"Mr. Lincoln believes that the people of the United States can alter or abolish their present form of government if they wish to do so. He will place no obstacle in their way. If the people desire to change the Constitution, he will not try to hinder them. But as long as the Constitution remains what it is--the highest law of the country--he 3will look upon it as such, and will faithfully execute the laws which have been enacted in accordance to this law, as he has sworn to do. He can do no less, and he is not the least inclined to do less. His oath, to perform the duties prescribed by the Constitution, is recorded in heaven. He will perform these duties, come what may. He will insist that all forts, arsenals, postoffices, mints, and other national property now being illegally withheld, be returned to its rightful owner, except in those cases where the United States' right to possession has been transferred elsewhere, in constitutional manner. This is a duty imposed upon him by the Constitution, and everyone who loves our Government, regardless of his party affiliations or the section of the country in which he lives, will support Mr. Lincoln and assist him in doing his duty.
"We have appealed to the Republicans to abide by their principles. Since we love our country, the only free country in the whole world, we could do no less. We have demanded that these principles shall not be surrendered, not for the attainment of party purposes nor to humiliate political enemies; 4for we believe that everything which free men in this country and in every other country esteem very highly depends on the triumph of these principles.
"We do not imagine that freedom can keep the upper hand in this country without a battle, but we are ready and willing to fight. We have never despaired of the life of the Republic, and we do not despair now. Men who are influenced by the madness which is now prevalent may injure the most sacred cause of our time, and states may leave the Union which the majority of their inhabitants love, but reason will return, and misguided states and people will return to their duties. Through this seeming impenetrable darkness our faith perceives the glorious sun of the future. We believe that Abraham Lincoln will do his full duty to his country and the cause which he advocates, no matter how difficult that task may be, and that in 1864 he will leave a united, prosperous, and happy country to his successor in office."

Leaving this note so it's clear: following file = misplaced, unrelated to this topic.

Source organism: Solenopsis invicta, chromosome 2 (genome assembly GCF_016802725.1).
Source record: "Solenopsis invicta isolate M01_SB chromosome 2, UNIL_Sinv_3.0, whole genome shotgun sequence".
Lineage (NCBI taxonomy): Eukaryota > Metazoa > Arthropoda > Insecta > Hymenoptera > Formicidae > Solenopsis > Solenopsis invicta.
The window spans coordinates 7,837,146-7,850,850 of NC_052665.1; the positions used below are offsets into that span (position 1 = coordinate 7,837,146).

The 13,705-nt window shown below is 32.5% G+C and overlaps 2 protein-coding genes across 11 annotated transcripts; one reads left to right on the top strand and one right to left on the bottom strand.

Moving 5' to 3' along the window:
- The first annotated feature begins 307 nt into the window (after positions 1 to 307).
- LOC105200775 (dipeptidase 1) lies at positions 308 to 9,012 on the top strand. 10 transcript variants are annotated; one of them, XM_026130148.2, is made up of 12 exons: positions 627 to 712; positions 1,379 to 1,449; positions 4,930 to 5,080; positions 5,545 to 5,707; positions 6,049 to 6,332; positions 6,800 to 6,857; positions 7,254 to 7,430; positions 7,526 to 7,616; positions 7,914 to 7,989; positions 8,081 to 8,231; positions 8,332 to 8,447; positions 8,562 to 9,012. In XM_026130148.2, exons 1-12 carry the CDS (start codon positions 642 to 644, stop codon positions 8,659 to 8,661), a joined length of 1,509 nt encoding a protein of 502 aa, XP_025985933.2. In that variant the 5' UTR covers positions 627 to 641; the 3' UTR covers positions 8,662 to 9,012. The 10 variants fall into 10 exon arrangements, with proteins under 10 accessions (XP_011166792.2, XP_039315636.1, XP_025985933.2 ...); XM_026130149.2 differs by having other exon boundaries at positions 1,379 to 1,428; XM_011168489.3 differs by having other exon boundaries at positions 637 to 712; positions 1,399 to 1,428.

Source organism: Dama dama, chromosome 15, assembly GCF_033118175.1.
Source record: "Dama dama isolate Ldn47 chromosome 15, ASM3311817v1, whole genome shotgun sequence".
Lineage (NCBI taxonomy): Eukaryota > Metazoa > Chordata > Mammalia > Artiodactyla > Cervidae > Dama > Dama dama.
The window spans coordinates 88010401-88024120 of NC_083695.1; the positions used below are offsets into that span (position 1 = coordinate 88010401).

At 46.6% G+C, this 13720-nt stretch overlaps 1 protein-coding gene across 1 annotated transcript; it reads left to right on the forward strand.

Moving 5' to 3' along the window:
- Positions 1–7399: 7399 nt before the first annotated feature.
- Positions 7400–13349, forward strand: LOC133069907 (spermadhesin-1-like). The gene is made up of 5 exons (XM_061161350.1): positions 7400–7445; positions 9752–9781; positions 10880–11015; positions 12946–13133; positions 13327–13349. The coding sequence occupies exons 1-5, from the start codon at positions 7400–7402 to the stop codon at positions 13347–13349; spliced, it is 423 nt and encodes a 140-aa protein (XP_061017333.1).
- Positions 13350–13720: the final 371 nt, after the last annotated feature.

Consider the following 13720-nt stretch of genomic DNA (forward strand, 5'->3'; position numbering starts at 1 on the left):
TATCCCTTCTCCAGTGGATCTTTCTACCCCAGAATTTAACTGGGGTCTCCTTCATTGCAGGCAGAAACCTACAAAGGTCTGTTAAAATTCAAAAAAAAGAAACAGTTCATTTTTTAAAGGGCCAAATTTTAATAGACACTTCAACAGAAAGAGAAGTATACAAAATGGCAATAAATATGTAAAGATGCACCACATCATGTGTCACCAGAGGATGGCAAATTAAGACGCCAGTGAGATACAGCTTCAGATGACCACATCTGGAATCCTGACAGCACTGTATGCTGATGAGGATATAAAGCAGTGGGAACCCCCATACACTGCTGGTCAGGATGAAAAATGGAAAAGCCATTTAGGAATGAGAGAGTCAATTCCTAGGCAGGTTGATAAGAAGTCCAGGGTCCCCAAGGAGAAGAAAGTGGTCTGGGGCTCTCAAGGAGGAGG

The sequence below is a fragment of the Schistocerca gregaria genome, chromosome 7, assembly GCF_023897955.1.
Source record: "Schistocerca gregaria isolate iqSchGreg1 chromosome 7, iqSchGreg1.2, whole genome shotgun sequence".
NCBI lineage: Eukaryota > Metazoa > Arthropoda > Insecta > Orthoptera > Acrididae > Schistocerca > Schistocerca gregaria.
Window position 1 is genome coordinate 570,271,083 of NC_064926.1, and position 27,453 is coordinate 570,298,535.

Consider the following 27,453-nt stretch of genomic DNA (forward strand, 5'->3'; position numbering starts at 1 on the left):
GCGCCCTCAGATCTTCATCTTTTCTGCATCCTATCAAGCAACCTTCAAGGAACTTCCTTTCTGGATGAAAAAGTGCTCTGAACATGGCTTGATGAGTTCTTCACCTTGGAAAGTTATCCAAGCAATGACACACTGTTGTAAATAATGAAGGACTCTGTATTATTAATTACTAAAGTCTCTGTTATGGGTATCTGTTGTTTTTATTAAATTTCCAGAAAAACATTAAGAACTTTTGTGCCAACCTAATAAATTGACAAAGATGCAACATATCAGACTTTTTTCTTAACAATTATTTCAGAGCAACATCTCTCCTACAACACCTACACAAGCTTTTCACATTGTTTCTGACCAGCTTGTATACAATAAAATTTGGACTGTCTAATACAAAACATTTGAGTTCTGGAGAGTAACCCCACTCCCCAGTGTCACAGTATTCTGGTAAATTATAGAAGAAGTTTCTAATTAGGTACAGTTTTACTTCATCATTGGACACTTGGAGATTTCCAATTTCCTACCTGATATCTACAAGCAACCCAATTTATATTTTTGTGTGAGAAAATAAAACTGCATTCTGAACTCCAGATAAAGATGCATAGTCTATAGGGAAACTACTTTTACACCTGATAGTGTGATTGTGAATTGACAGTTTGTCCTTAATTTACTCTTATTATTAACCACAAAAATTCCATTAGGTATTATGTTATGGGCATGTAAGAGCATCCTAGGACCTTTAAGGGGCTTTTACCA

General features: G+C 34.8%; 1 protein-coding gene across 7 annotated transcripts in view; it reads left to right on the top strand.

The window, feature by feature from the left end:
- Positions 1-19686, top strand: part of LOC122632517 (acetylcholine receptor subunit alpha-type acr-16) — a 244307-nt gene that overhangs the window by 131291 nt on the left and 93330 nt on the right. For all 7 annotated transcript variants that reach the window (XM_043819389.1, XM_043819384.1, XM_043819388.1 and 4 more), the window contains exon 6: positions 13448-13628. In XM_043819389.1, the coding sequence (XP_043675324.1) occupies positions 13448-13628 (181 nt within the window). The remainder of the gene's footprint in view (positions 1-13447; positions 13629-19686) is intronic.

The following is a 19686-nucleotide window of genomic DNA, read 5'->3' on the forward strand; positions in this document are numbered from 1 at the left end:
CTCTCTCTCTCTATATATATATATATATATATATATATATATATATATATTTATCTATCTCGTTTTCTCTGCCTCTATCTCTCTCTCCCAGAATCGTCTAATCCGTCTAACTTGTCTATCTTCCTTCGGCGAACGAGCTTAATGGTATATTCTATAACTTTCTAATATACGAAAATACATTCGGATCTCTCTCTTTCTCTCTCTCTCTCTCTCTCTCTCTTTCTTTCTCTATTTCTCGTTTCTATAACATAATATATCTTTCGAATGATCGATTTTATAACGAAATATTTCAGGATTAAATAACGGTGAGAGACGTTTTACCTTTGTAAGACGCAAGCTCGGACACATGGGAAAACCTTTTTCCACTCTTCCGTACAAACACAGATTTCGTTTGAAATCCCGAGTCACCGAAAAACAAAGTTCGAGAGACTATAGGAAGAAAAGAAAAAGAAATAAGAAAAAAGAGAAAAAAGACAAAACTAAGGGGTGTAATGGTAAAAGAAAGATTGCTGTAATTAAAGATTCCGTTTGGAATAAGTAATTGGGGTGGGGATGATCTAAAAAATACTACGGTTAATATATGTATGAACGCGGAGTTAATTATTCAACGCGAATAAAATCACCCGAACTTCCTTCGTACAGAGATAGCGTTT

The character of Lincoln's administration is sufficiently presaged by the brief but concise addresses which he made in Indianapolis, Cincinnati, etc. He will do his sacred duty, and he will ...
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Illinois Staats-Zeitung -- February 19, 1861Seventh Ward Seward Club
The following resolutions were unanimously adopted in a meeting which the Seventh Ward Club and the Seward Club held Saturday evening, February 16, 1861.
Whereas, Several Chicago meat packers and grain merchants are doing everything they possibly can during the current week to support the compromisers in the Senate and the House of Representatives, by stating that nineteen twentieths of the Republicans of Chicago are in favor of compromise; therefore be it
Resolved, That we consider honesty to be a prime virtue in business as well as in politics, and that we deem it a great injustice that those gentlemen want to barter free territories to slavery, and that they approve of such bartering because now they probably are not able to buy as much pork and flour as they were wont; further2